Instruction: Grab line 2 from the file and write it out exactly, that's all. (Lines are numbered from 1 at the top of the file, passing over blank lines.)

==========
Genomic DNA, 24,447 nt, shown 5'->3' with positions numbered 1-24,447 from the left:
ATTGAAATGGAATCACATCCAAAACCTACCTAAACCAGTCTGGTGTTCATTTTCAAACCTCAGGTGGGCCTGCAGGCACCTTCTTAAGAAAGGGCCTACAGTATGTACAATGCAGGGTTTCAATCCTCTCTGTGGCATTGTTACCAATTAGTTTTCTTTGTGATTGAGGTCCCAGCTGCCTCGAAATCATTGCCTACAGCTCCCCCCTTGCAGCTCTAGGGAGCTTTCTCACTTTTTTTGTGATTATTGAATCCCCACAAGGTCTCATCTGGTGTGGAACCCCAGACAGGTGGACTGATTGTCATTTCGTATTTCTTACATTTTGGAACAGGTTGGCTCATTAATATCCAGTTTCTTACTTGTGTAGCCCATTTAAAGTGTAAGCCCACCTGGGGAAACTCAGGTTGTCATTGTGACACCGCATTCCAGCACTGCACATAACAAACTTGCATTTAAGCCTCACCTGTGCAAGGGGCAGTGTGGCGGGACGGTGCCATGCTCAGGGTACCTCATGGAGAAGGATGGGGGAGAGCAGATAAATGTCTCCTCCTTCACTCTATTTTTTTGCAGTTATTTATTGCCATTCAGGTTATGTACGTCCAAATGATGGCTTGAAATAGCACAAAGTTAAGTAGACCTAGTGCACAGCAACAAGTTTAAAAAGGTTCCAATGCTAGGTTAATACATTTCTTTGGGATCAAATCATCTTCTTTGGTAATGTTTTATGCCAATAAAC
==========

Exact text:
ATTGAAATGGAATCACATCCAAAACCTACCTAAACCAGTCTGGTGTTCATTTTCAAACCTCAGGTGGGCCTGCAGGCACCTTCTTAAGAAAGGGCCTACAGTATGTACAATGCAGGGTTTCAATCCTCTCTGTGGCATTGTTACCAATTAGTTTTCTTTGTGATTGAGGTCCCAGCTGCCTCGAAATCATTGCCTACAGCTCCCCCCTTGCAGCTCTAGGGAGCTTTCTCACTTTTTTTGTGATTATTGAATCCCCACAAGGTCTCATCTGGTGTGGAACCCCAGACAGGTGGACTGATTGTCATTTCGTATTTCTTACATTTTGGAACAGGTTGGCTCATTAATATCCAGTTTCTTACTTGTGTAGCCCATTTAAAGTGTAAGCCCACCTGGGGAAACTCAGGTTGTCATTGTGACACCGCATTCCAGCACTGCACATAACAAACTTGCATTTAAGCCTCACCTGTGCAAGGGGCAGTGTGGCGGGACGGTGCCATGCTCAGGGTACCTCATGGAGAAGGATGGGGGAGAGCAGATAAATGTCTCCTCCTTCACTCTATTTTTTTGCAGTTATTTATTGCCATTCAGGTTATGTACGTCCAAATGATGGCTTGAAATAGCACAAAGTTAAGTAGACCTAGTGCACAGCAACAAGTTTAAAAAGGTTCCAATGCTAGGTTAATACATTTCTTTGGGATCAAATCATCTTCTTTGGTAATGTTTTATGCCAATAAAC